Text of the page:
The cross is situated in the center of the Northern wall, between the descriptions of the councils that survived (Sardika and Antioch) and between those that did not survive. The prosaic reason for the appearance of this element, a cross with precious stones, is for reasons of symmetry. The cross completes the division of the Northern wall into seven sections, in the same way as the Southern wall was divided. On the Southern side, the wall is divided into seven sections as in the number of the ecumenical council: First Nicea, first Constantinople, Ephesus, Chalcedon, second Constantinople, third Constantinople and second Nicea . Seven councils appeared in full glory, visually and theologically – until they were damaged, and only a few pieces remained (except for the First Constantinople that remained complete).

Opposite, on the Northern wall the decoration is dedicated to the six local councils: Carthage, Laodicea, Gangerra, Sardika, Antioch and Ankira.

In order to preserve the symmetry between the walls, the beautiful cross was pushed between the Six Councils and divided the wall into seven sections. The addition of the crucifix divided the local councils into six equal sections and by the way, also gave theological validity to the decisions. “CRUX GEMMATAis a cross decorated on one side with precious stones, without the crucified body. The gems (semi precious stones) are sometimes twelve in number, as in the case of the disciples, as it seems to be in this mosaic before us. The precious stones cross was widespread in early Christianity and in the middle ages, and we have classical examples before you:

A. The cross in the St. Apollinari in Classe in Ravenna, in Italy from the 6th Century.

B. The cross of Caesar Justinian 2nd of the 6th Century which is still in liturgical use in the church.

Every precious stone cross is a triumphal cross, that is to say, a sign of victory. The cross is not a sign of defeat, but of success, not death but resurrection! The color gold and precious stones depict victory of life over death, and the tree, rather than a Tree of Death becomes a Tree of Life - Arbor Vitae! The Tree of the Garden of Eden mentioned at the beginning of this article is the Tree of Life, thanks to the cross. In the words of Cyril, Bishop of Jerusalem: “Between the trees is the Tree of the cross”.

(Lecture to candidates for Christianity 13:39).

These values of success, victory and resurrection have double importance in this cross before us.

From behind the magnificent cross, and from both sides, green trees are full with foliage and fruit. This is situated between the Councils, as if to approve their validity, and in addition, also a reminder to all believers in Jesus and the Church (with its decisions!) - and will gain the Apocalyptic Tree of Life, the Tree described in the last chapter and the future of the New Testament. ( Revelations ch.22)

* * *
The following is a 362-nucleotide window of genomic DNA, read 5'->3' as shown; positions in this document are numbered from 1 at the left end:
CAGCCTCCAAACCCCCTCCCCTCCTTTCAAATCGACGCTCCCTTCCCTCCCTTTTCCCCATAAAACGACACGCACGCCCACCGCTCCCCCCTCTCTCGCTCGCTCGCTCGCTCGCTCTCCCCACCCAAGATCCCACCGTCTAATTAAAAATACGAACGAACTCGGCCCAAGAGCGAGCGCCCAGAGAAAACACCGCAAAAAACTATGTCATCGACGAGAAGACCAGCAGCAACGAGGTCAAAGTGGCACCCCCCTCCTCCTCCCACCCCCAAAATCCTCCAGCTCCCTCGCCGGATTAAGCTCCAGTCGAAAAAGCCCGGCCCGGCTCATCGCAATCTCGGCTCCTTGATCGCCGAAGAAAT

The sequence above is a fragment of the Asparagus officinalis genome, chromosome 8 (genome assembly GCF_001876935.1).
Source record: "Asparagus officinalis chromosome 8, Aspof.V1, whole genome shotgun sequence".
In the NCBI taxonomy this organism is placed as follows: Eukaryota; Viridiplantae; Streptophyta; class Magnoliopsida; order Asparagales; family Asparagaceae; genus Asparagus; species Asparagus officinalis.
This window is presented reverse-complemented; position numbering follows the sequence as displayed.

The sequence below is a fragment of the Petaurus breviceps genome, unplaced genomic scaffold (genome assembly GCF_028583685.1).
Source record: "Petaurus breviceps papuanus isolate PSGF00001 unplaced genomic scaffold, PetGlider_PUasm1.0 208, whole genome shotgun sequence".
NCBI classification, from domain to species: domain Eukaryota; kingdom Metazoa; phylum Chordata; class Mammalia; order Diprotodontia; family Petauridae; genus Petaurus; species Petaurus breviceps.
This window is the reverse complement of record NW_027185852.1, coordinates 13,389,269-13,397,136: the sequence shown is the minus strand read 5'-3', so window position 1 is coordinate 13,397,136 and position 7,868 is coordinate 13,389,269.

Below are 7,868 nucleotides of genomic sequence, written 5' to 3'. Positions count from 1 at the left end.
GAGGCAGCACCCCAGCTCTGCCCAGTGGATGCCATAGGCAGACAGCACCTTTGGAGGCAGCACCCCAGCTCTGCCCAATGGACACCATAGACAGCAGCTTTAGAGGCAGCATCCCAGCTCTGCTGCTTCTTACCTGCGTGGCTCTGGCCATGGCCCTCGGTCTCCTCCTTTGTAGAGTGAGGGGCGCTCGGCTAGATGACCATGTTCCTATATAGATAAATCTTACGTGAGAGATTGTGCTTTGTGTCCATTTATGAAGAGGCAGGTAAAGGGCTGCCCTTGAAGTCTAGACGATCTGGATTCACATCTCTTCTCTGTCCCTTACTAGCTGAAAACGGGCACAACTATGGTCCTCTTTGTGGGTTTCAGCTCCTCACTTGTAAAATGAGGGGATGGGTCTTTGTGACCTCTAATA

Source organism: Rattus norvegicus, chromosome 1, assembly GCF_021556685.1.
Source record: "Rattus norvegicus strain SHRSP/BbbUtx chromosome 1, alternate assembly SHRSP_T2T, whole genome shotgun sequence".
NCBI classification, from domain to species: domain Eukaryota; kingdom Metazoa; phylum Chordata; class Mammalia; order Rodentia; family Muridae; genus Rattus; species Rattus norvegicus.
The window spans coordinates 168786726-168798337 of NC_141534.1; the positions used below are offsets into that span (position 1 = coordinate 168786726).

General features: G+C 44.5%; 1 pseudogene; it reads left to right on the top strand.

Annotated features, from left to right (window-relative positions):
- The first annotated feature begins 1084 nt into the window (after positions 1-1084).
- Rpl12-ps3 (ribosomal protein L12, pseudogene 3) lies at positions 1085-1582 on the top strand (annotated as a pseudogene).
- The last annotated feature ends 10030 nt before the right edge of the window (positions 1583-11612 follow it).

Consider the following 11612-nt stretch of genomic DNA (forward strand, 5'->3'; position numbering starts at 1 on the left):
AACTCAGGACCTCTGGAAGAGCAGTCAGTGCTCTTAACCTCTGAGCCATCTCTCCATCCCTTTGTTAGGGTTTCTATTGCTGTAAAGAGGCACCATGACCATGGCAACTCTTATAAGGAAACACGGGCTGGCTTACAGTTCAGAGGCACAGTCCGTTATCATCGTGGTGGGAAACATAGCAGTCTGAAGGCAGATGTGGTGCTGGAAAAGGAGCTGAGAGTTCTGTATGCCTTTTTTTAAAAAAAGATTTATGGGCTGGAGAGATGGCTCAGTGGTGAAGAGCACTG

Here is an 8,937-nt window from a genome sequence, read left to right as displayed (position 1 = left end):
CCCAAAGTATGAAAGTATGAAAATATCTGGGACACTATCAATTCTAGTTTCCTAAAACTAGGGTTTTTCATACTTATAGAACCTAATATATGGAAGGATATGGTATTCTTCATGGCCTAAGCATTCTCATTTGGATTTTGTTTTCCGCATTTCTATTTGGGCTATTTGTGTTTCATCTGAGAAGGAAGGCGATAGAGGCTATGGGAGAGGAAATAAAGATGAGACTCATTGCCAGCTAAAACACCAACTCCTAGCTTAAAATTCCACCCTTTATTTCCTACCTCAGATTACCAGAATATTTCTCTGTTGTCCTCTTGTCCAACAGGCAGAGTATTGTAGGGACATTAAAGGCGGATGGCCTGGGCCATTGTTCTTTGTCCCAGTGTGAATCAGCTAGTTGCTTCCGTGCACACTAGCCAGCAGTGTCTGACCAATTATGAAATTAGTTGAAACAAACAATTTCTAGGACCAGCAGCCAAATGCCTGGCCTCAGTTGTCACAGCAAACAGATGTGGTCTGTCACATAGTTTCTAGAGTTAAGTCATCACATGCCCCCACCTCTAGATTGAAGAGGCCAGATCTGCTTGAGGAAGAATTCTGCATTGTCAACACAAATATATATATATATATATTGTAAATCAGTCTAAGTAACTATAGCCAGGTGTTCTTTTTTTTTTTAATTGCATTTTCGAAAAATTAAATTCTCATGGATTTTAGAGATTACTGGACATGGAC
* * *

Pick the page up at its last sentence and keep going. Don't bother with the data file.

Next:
This triumphal cross reminds me of the beautiful engraving, although much later, but which represents the perception of the Crucifix of the Death of Jesus.

This is the cross which gives life to the believers.

The way to the Tree of Life in the Garden of Eden, must cross The Tree of Death of Jesus.

Hence, without the Cross - there is no life.

3. Tree of the Candelabra

Unlike the unique cross of precious stones, there are a number of Candelabra trees that decorate the spaces between the depictions of the Church Councils , and separated them.

The 'Candelabra plant' in this photograph, is accompanied by two additional plants. One can call them “Narrow Candelabras”. Each candelabra plant is fantastic, filled with imaginative decorations, leaves, flowers, branches, wings and various objects like vases, vials and horns of plenty. The abundance of color and especially the background of gold (including the use of a mother of pearl shells), transforms the plants to luminous decorations.

The variety of forms and composition ( each candelabra plant differs from the others, and each slat is different from the other), is a “Celebration in the Garden of Eden”. Also the wings of angels bursting out from the plants reminds me that the source of these plants is somewhere in the heavens. Are these the Candelabras of the Garden of Eden? Or perhaps the Candelabra of the Rites of the Liturgy as evidenced in the scattered liturgical objects along the width of the mosaic? Altars, books, incense tools, candles…

One can spend time with the group searching for these images in the mosaic.

It is possible that the tree engraving of the candelabra draws the attention of the visitor inside the Church to the fascinating connection between the Garden of Eden, the Temple and the Church liturgy:

The Church is a Temple of Heaven on Earth.

Through the faith of the church (manifested in the mosaic inscriptions of the church councils) and by means of the Liturgy (as evidenced by the liturgical objects and altars depicted in the mosaic), we are connecting to Angels (who in heavens practice the divine liturgy) and are elevated to a place that we will hopefully reach in the end. The Heavenly Garden of Eden.